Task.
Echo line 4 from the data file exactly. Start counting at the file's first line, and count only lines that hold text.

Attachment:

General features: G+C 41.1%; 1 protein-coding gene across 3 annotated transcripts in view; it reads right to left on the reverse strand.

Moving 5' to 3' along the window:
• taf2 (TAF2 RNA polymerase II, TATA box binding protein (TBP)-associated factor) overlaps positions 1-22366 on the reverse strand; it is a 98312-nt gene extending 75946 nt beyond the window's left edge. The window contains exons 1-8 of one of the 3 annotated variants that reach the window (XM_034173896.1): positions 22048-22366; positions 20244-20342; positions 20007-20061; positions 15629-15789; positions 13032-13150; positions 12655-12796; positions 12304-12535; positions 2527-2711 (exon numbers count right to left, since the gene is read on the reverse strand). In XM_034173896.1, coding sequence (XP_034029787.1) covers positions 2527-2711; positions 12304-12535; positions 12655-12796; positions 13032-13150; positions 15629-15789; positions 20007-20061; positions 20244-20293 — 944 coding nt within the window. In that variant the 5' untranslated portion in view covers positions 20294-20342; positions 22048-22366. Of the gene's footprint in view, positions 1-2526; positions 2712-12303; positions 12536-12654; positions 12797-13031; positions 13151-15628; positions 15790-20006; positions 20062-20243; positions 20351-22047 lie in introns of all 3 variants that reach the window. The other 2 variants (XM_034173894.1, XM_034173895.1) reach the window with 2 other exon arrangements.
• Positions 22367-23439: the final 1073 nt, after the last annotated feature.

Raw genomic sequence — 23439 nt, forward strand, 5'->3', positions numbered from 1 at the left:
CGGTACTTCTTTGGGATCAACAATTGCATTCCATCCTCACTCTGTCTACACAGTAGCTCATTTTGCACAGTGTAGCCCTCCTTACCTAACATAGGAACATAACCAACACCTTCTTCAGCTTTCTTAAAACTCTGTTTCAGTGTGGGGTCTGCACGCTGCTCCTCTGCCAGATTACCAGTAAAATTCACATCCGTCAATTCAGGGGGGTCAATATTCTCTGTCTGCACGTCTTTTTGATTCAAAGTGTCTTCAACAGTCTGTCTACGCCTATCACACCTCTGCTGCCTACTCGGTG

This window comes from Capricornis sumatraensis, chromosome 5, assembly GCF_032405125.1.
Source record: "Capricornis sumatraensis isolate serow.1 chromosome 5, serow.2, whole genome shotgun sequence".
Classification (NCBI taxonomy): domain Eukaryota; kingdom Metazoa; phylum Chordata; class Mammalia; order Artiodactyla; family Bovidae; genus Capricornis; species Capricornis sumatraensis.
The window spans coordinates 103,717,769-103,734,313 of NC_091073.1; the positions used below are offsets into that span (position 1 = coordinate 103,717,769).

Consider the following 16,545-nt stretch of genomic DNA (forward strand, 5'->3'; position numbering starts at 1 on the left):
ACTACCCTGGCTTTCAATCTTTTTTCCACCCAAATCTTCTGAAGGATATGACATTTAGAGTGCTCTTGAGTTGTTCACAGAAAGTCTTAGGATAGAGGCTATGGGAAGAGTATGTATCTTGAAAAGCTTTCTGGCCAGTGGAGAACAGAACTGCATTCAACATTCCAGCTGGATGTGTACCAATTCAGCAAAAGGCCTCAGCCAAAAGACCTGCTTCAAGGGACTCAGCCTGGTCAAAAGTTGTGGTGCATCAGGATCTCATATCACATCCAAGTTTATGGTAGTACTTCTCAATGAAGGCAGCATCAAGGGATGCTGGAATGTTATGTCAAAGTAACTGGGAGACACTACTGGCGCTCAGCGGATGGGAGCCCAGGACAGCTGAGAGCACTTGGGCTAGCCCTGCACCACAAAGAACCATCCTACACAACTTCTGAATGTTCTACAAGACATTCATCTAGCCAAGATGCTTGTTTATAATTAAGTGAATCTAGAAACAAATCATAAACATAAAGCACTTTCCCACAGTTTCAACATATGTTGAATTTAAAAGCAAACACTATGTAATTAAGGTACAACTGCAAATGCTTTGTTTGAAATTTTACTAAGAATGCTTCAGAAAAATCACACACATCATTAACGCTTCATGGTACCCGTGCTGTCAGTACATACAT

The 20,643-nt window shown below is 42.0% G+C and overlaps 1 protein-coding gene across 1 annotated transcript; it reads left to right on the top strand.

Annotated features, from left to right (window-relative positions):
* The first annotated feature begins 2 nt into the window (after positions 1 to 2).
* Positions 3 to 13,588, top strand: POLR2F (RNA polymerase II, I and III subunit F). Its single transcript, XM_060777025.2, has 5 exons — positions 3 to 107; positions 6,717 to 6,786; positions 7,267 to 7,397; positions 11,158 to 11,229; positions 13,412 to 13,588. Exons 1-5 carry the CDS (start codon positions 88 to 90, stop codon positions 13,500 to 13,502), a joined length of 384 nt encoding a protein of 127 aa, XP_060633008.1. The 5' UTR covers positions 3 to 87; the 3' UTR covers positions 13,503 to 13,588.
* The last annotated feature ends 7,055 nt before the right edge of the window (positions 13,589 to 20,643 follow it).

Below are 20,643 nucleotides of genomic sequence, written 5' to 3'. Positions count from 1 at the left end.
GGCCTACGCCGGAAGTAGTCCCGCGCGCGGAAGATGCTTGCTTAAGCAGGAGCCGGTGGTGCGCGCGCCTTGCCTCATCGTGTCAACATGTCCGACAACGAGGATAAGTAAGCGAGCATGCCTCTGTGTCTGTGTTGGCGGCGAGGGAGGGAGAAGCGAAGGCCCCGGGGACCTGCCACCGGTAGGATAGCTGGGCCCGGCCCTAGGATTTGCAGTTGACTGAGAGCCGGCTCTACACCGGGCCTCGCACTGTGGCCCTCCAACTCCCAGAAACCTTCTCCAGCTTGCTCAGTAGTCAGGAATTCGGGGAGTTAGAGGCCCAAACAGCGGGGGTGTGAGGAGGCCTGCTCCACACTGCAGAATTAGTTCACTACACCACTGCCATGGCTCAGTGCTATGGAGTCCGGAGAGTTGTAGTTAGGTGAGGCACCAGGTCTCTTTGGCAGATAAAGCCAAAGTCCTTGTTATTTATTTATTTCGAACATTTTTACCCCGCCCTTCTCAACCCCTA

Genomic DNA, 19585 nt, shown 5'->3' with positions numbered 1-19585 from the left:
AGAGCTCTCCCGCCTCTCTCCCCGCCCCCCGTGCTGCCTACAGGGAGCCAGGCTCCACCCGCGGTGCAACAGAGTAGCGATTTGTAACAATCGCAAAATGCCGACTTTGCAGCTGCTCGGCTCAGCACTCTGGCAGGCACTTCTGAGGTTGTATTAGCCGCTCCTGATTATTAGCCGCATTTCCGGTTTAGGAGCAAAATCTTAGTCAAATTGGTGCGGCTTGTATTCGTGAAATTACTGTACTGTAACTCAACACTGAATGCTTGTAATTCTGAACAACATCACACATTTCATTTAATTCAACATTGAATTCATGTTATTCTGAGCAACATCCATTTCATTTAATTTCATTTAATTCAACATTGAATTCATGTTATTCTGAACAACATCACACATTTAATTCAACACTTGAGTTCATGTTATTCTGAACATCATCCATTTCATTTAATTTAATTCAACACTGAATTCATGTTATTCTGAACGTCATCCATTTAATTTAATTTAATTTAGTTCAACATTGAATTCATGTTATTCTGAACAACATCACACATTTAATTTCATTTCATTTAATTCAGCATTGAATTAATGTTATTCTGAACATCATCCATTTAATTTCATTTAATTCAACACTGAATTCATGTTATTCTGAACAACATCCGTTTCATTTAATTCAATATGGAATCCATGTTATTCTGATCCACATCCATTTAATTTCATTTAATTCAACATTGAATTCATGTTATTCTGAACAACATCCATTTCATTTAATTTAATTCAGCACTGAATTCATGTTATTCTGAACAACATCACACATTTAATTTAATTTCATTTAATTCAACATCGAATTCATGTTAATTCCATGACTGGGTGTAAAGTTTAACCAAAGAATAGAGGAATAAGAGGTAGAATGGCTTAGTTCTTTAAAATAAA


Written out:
• Positions 22367-23439: the final 1073 nt, after the last annotated feature.